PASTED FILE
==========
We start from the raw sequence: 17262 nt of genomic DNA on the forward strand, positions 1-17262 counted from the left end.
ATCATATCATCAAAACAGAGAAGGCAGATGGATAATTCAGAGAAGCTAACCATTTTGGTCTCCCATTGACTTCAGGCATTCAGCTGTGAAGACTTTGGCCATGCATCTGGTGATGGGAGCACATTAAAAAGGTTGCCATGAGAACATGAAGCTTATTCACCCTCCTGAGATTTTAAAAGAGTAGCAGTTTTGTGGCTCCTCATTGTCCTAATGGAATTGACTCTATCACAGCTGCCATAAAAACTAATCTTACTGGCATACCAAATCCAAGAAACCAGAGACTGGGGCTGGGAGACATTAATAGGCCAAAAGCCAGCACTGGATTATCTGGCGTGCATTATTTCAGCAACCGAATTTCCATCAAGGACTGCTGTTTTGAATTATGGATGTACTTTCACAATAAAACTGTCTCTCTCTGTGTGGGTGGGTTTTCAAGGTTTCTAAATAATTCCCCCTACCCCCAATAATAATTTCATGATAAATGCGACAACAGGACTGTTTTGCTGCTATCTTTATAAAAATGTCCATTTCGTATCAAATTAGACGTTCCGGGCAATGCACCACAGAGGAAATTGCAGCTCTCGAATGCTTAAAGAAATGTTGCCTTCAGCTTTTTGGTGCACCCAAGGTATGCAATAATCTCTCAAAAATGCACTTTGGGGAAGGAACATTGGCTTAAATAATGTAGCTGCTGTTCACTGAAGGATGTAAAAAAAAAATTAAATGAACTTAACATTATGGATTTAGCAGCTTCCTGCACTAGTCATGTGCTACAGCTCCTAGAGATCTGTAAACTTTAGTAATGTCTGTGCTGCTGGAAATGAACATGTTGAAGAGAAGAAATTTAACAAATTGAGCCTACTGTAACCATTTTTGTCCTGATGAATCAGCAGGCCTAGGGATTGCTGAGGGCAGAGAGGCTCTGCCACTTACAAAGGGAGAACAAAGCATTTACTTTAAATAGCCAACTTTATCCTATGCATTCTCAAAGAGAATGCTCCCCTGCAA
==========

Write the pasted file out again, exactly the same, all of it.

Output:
We start from the raw sequence: 17262 nt of genomic DNA on the forward strand, positions 1-17262 counted from the left end.
ATCATATCATCAAAACAGAGAAGGCAGATGGATAATTCAGAGAAGCTAACCATTTTGGTCTCCCATTGACTTCAGGCATTCAGCTGTGAAGACTTTGGCCATGCATCTGGTGATGGGAGCACATTAAAAAGGTTGCCATGAGAACATGAAGCTTATTCACCCTCCTGAGATTTTAAAAGAGTAGCAGTTTTGTGGCTCCTCATTGTCCTAATGGAATTGACTCTATCACAGCTGCCATAAAAACTAATCTTACTGGCATACCAAATCCAAGAAACCAGAGACTGGGGCTGGGAGACATTAATAGGCCAAAAGCCAGCACTGGATTATCTGGCGTGCATTATTTCAGCAACCGAATTTCCATCAAGGACTGCTGTTTTGAATTATGGATGTACTTTCACAATAAAACTGTCTCTCTCTGTGTGGGTGGGTTTTCAAGGTTTCTAAATAATTCCCCCTACCCCCAATAATAATTTCATGATAAATGCGACAACAGGACTGTTTTGCTGCTATCTTTATAAAAATGTCCATTTCGTATCAAATTAGACGTTCCGGGCAATGCACCACAGAGGAAATTGCAGCTCTCGAATGCTTAAAGAAATGTTGCCTTCAGCTTTTTGGTGCACCCAAGGTATGCAATAATCTCTCAAAAATGCACTTTGGGGAAGGAACATTGGCTTAAATAATGTAGCTGCTGTTCACTGAAGGATGTAAAAAAAAAATTAAATGAACTTAACATTATGGATTTAGCAGCTTCCTGCACTAGTCATGTGCTACAGCTCCTAGAGATCTGTAAACTTTAGTAATGTCTGTGCTGCTGGAAATGAACATGTTGAAGAGAAGAAATTTAACAAATTGAGCCTACTGTAACCATTTTTGTCCTGATGAATCAGCAGGCCTAGGGATTGCTGAGGGCAGAGAGGCTCTGCCACTTACAAAGGGAGAACAAAGCATTTACTTTAAATAGCCAACTTTATCCTATGCATTCTCAAAGAGAATGCTCCCCTGCAA